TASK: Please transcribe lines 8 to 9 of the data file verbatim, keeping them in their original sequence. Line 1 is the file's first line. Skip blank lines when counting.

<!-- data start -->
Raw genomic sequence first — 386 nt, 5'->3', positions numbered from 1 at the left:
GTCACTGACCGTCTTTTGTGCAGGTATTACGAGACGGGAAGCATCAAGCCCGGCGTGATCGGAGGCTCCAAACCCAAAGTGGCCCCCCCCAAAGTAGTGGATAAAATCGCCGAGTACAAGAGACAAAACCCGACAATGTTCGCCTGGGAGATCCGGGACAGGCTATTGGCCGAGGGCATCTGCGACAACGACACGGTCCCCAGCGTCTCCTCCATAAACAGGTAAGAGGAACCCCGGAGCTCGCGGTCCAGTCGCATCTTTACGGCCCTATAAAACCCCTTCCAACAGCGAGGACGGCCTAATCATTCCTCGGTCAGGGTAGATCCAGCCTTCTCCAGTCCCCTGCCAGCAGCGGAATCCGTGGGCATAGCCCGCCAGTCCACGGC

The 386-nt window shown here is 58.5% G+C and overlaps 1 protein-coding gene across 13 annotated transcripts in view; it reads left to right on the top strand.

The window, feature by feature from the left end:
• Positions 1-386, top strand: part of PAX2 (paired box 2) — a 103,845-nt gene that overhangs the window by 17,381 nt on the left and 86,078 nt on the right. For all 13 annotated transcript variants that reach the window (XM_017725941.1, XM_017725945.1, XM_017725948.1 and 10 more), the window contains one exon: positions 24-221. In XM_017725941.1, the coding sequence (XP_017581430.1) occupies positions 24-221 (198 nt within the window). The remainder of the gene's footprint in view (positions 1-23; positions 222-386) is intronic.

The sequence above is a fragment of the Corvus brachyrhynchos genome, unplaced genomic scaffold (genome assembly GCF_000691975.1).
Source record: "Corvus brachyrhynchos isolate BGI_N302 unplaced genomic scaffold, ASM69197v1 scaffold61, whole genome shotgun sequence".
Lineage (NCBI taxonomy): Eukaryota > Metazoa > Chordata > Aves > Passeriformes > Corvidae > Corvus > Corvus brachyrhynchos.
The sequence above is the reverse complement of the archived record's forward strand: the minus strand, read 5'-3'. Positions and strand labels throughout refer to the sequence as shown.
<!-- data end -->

Lineage (NCBI taxonomy): Eukaryota > Metazoa > Chordata > Aves > Passeriformes > Corvidae > Corvus > Corvus brachyrhynchos.
The sequence above is the reverse complement of the archived record's forward strand: the minus strand, read 5'-3'. Positions and strand labels throughout refer to the sequence as shown.